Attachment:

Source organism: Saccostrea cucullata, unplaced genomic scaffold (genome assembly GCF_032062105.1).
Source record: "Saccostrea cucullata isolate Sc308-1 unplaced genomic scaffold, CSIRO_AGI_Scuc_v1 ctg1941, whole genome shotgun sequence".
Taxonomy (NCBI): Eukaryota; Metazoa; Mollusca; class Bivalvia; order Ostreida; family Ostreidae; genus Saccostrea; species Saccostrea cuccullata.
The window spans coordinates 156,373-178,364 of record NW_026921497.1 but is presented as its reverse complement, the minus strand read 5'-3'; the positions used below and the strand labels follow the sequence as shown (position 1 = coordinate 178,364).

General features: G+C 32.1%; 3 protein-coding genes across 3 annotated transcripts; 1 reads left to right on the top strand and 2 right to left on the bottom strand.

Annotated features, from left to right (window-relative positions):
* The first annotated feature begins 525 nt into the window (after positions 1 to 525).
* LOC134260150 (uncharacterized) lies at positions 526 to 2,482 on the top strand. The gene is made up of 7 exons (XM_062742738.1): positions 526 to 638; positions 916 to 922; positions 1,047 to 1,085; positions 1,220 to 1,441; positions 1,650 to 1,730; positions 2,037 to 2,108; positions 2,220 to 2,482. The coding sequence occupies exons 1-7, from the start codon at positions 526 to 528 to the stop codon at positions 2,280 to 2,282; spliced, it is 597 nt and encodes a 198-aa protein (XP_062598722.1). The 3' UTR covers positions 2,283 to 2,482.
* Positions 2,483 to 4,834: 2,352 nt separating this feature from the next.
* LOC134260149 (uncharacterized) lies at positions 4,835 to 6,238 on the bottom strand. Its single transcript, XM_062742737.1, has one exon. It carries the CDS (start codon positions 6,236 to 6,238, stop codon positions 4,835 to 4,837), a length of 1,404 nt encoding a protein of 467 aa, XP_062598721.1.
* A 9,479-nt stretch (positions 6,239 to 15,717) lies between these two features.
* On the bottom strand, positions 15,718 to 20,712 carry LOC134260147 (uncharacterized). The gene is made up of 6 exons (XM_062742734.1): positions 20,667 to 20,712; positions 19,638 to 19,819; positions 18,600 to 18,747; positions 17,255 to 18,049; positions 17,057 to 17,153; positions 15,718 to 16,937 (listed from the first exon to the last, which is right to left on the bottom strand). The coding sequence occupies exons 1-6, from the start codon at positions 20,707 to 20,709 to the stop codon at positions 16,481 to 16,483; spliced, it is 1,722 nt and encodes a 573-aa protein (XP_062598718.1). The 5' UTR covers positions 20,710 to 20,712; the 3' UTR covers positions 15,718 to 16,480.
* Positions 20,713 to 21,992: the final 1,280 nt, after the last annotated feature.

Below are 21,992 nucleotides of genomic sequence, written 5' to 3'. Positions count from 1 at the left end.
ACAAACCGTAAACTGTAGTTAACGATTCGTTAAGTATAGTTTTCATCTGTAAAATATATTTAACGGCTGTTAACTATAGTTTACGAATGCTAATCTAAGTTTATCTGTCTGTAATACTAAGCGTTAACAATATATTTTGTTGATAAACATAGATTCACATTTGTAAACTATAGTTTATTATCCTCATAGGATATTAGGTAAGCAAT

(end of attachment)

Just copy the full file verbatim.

Source organism: Saccostrea cucullata, unplaced genomic scaffold (genome assembly GCF_032062105.1).
Source record: "Saccostrea cucullata isolate Sc308-1 unplaced genomic scaffold, CSIRO_AGI_Scuc_v1 ctg1941, whole genome shotgun sequence".
Taxonomy (NCBI): Eukaryota; Metazoa; Mollusca; class Bivalvia; order Ostreida; family Ostreidae; genus Saccostrea; species Saccostrea cuccullata.
The window spans coordinates 156,373-178,364 of record NW_026921497.1 but is presented as its reverse complement, the minus strand read 5'-3'; the positions used below and the strand labels follow the sequence as shown (position 1 = coordinate 178,364).

General features: G+C 32.1%; 3 protein-coding genes across 3 annotated transcripts; 1 reads left to right on the top strand and 2 right to left on the bottom strand.

Annotated features, from left to right (window-relative positions):
* The first annotated feature begins 525 nt into the window (after positions 1 to 525).
* LOC134260150 (uncharacterized) lies at positions 526 to 2,482 on the top strand. The gene is made up of 7 exons (XM_062742738.1): positions 526 to 638; positions 916 to 922; positions 1,047 to 1,085; positions 1,220 to 1,441; positions 1,650 to 1,730; positions 2,037 to 2,108; positions 2,220 to 2,482. The coding sequence occupies exons 1-7, from the start codon at positions 526 to 528 to the stop codon at positions 2,280 to 2,282; spliced, it is 597 nt and encodes a 198-aa protein (XP_062598722.1). The 3' UTR covers positions 2,283 to 2,482.
* Positions 2,483 to 4,834: 2,352 nt separating this feature from the next.
* LOC134260149 (uncharacterized) lies at positions 4,835 to 6,238 on the bottom strand. Its single transcript, XM_062742737.1, has one exon. It carries the CDS (start codon positions 6,236 to 6,238, stop codon positions 4,835 to 4,837), a length of 1,404 nt encoding a protein of 467 aa, XP_062598721.1.
* A 9,479-nt stretch (positions 6,239 to 15,717) lies between these two features.
* On the bottom strand, positions 15,718 to 20,712 carry LOC134260147 (uncharacterized). The gene is made up of 6 exons (XM_062742734.1): positions 20,667 to 20,712; positions 19,638 to 19,819; positions 18,600 to 18,747; positions 17,255 to 18,049; positions 17,057 to 17,153; positions 15,718 to 16,937 (listed from the first exon to the last, which is right to left on the bottom strand). The coding sequence occupies exons 1-6, from the start codon at positions 20,707 to 20,709 to the stop codon at positions 16,481 to 16,483; spliced, it is 1,722 nt and encodes a 573-aa protein (XP_062598718.1). The 5' UTR covers positions 20,710 to 20,712; the 3' UTR covers positions 15,718 to 16,480.
* Positions 20,713 to 21,992: the final 1,280 nt, after the last annotated feature.

Below are 21,992 nucleotides of genomic sequence, written 5' to 3'. Positions count from 1 at the left end.
ACAAACCGTAAACTGTAGTTAACGATTCGTTAAGTATAGTTTTCATCTGTAAAATATATTTAACGGCTGTTAACTATAGTTTACGAATGCTAATCTAAGTTTATCTGTCTGTAATACTAAGCGTTAACAATATATTTTGTTGATAAACATAGATTCACATTTGTAAACTATAGTTTATTATCCTCATAGGATATTAGGTAAGCAAT